How do we teach our children the value of other peoples’ lives, no matter how different or unattached they might feel? A mother responds to the shooting in Aurora, Colorado.
My 2 and a half year old son is currently napping in my king size bed. I peek through the door and his eyes are gently closed and his mouth slightly opened. He is perfect right now, sleeping and quiet; a vessel of dreams and hopes I have in my mind floating around about what he’ll grow up to be; who he will grow up to be.
And in the moments after the initial shock and heartbreak I feel for the victims when learning of a tragedy like the recent shooting in Aurora, CO my heart always finds a way to land with the suspect’s mother. Not in an accusatory way, but because I imagine her just like me, some 22 years ago; peeking in on her son while he sleeps, envisioning him as a grown man and all the things he’ll do someday. Because no mother imagines that her son will do something so unspeakable, so horrific.
I want to remind myself to stay away from thoughts like, “my child would never do anything like that,” no matter where on the spectrum of unwanted behavior it may fall—from bullying all the way to something as tragic as this past shooting. As a mother, it is burned inside of my heart that my child can do anything. I’ve whispered those words to him while he’s sat on my lap, “you can do anything, baby.” I believe he has the capacity to be anything he wants to be—I must force myself to remember that doing anything does not exclude things I fear most.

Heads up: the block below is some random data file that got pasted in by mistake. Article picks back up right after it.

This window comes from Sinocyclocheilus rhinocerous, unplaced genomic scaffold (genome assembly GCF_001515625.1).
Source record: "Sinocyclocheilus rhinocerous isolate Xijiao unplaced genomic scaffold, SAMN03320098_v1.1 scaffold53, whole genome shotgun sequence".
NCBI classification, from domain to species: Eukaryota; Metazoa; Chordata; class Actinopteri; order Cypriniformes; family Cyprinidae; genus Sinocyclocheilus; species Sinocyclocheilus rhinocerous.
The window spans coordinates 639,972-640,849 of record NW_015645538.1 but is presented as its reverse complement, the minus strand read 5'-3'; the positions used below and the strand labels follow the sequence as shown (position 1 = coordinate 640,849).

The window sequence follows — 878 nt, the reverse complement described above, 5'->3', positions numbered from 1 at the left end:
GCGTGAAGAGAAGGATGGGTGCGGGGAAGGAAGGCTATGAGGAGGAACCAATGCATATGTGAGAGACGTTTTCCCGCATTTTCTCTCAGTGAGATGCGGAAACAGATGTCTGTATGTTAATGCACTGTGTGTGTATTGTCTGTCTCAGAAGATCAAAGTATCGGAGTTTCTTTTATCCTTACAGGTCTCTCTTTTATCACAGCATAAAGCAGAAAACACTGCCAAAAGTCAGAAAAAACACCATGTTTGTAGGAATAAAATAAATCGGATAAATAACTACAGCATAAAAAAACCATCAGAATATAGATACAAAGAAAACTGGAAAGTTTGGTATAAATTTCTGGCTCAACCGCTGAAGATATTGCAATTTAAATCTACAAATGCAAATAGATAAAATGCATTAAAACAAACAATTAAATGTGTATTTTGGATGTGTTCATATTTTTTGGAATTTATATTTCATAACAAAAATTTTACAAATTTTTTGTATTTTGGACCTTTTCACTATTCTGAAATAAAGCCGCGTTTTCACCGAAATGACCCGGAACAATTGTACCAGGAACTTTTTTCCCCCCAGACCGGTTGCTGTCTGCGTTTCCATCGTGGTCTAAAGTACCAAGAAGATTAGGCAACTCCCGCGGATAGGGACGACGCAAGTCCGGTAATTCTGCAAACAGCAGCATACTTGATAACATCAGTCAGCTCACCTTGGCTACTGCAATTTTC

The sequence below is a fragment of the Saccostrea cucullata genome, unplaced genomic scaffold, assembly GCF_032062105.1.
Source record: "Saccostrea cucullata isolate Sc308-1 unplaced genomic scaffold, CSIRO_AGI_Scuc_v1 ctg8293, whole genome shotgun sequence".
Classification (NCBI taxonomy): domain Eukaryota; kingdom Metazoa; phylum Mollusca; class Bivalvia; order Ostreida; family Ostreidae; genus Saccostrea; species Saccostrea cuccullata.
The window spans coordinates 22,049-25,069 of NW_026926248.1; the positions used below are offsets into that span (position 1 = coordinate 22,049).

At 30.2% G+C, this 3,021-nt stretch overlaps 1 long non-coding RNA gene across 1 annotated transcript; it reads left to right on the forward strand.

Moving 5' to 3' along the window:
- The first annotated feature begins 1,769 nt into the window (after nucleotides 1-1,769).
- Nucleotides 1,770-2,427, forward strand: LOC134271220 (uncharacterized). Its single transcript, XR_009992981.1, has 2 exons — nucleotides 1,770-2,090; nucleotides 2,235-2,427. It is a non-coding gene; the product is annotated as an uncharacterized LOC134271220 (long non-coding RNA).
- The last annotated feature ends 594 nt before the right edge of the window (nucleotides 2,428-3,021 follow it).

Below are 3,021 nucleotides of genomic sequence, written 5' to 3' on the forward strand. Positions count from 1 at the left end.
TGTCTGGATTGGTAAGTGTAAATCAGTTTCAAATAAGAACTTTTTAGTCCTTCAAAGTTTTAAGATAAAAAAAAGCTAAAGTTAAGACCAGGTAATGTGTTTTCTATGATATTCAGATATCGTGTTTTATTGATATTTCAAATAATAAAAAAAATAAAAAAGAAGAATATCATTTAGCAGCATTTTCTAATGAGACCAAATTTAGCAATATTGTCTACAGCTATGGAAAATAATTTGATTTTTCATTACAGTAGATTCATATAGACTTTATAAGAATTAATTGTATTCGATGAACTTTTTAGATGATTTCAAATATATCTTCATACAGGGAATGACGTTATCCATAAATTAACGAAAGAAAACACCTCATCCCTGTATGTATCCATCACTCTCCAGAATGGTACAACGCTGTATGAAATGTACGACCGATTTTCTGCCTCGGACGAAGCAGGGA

So I’m left with only questions—How do I love my son enough? How do I teach him the value of other peoples’ lives no matter how different or unattached he feels? How do I show him that no matter how big of a mistake or failure he thinks he’s made there is always a way to make it right? How do I ensure that he knows to ask for help when he needs it? How do I make sure there are people in his life who will reach out to him even if I am unable?
All I know right now is there is a heaviness in my heart. As I lay next to him with our noses touching; breathing in the air that he breathes out, I know that I am willing to do everything in my power to make sure he knows that he is loved. With so many other things so far out of my control; gun policy, violence in the media, mental healthcare, society’s notion of ‘man enough’—the list goes on for days —maybe the only thing that I can guarantee in this little bubble I have control over is love and kindness. My love for him and our kindness towards each other—towards all others.
This is in no way an attack or accusation of the suspect’s mother or his family’s parenting. Nor is this an attempt at suggesting the suspect’s mindset. I am only trying to sort through my muddy thoughts in a way that I can move forward with purpose as a mother to a boy. I am fully aware that my own heartache is infinitesimally small in comparison to that of the victims’ families.
Read more responses to the Aurora, Colorado shooting, from our bloggers:
The Evil That Men Do – James Holmes, Aurora Colorado and Mental Illness, By Shawn Maxam, of For Shawnel
Mass Shooting in Aurora, Colorado – Tell Me Why We Don’t Need Gun Control Again?, By Josh Bowman, of 10 Things I’ve Learned
—Photo credit: wsilver/Flickr